A friend of mine just emailed with a very good question: Why do the buses just stop sometimes, with no one getting on or off, no traffic jam, etc, and no clear reason why they aren’t running?
The buses here operate on a fixed schedule, with a set time for each and every stop. Planners try to adjust these times to accommodate varying traffic conditions like rush hours and other factors. Obviously, they can’t do this perfectly, and sometimes buses tend to run late, ie slower than the schedule says they ought to. Just as often, they should tend to get early. This can happen if traffic is particularly light, there aren’t as many passengers as usual, or maybe the bus just hits a string of green lights. When that happens, the driver tries to stay on-schedule by driving more slowly, or sometimes stopping completely. When they do stop completely, they’ll often take the opportunity to read a couple pages of their magazine, send a text, take a bite of lunch, etc.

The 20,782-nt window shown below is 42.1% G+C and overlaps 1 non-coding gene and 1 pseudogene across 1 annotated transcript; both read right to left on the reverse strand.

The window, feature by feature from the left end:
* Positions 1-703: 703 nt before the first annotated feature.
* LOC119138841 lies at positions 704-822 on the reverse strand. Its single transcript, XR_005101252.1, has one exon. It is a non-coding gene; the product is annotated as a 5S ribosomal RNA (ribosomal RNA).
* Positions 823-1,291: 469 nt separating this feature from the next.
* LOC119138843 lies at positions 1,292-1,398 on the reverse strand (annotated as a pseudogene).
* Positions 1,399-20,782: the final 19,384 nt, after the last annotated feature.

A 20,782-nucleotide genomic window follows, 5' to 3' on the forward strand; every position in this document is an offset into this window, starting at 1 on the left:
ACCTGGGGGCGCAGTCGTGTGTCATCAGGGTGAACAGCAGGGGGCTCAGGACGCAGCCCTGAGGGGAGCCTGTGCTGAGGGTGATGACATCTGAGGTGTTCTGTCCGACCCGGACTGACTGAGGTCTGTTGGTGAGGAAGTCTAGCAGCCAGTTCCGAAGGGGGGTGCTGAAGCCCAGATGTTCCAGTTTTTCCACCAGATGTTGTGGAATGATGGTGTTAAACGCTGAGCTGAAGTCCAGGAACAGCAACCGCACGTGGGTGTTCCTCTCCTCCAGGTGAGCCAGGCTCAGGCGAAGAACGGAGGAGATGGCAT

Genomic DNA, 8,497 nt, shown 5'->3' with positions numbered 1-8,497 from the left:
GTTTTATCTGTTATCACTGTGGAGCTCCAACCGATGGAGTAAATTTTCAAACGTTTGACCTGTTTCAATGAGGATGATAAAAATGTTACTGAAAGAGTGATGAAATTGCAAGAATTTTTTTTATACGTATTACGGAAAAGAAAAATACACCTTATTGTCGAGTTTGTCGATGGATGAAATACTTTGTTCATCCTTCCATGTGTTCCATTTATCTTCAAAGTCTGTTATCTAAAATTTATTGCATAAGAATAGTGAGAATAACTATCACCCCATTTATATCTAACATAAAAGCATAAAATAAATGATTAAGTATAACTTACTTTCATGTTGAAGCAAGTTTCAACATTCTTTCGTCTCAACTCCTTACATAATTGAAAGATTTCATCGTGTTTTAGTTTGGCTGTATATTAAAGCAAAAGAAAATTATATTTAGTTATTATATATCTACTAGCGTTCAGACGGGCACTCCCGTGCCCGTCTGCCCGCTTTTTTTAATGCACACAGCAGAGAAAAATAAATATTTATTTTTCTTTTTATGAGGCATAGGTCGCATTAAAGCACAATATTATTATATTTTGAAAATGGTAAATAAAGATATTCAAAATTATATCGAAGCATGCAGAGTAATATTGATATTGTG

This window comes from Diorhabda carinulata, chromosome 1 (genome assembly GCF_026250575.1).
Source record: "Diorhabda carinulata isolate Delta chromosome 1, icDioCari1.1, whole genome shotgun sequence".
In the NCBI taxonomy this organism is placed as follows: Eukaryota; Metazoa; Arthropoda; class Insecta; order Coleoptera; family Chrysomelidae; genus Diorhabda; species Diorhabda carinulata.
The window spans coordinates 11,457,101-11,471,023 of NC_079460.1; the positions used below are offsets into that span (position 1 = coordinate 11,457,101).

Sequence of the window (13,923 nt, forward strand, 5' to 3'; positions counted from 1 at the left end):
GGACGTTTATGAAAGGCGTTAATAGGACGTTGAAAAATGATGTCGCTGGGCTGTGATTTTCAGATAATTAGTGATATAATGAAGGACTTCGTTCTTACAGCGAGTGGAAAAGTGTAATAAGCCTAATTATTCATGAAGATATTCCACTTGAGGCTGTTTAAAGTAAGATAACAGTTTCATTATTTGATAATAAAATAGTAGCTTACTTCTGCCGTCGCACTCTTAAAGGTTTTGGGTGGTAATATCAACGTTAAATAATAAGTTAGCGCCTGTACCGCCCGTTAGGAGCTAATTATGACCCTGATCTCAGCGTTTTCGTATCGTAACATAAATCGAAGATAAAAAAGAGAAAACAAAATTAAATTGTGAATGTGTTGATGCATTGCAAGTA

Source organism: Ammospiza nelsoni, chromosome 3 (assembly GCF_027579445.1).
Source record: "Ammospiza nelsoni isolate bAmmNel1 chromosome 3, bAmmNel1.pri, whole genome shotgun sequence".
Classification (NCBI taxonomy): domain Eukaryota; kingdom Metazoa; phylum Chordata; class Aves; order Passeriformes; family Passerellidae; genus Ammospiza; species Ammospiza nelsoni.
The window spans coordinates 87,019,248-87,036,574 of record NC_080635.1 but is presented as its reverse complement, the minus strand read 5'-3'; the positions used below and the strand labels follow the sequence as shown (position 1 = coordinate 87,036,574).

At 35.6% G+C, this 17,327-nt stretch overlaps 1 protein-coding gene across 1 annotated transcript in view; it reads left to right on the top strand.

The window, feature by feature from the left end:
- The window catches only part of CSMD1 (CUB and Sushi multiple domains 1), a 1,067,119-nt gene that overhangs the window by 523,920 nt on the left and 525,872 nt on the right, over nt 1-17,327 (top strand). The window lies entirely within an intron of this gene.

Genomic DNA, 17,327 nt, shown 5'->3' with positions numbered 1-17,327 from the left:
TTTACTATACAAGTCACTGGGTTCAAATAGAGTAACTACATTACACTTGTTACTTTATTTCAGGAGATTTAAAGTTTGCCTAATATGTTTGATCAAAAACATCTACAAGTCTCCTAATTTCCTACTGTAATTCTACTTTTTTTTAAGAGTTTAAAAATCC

To someone who doesn’t know what’s going on, it probably looks like the driver is behaving quite capriciously. Many systems make announcements explaining any longer-than-usual waits, but I’ll speculate that SORTA and TANK don’t do this because they’re not seriously trying to attract or retain new passengers. They see themselves as serving a relatively captive and stable audience who has already spent a lot of time learning the system’s quirks. This also explains their complete inattention to providing easy-to-understand overviews of the system in favour of obtuse and overly detailed maps and schedules.
The more generous school bus drivers also take these breaks, which may take the form of an extended chat with a parent, since schoolchildren aren’t known for arriving at their stops early.
To be fair, there are a few SORTA drivers who will announce the reason for the stop, and state how many minutes they will be stopping. One driver is particularly good – he’s often on the 17 – and will strongly encourage people to exit through the back door.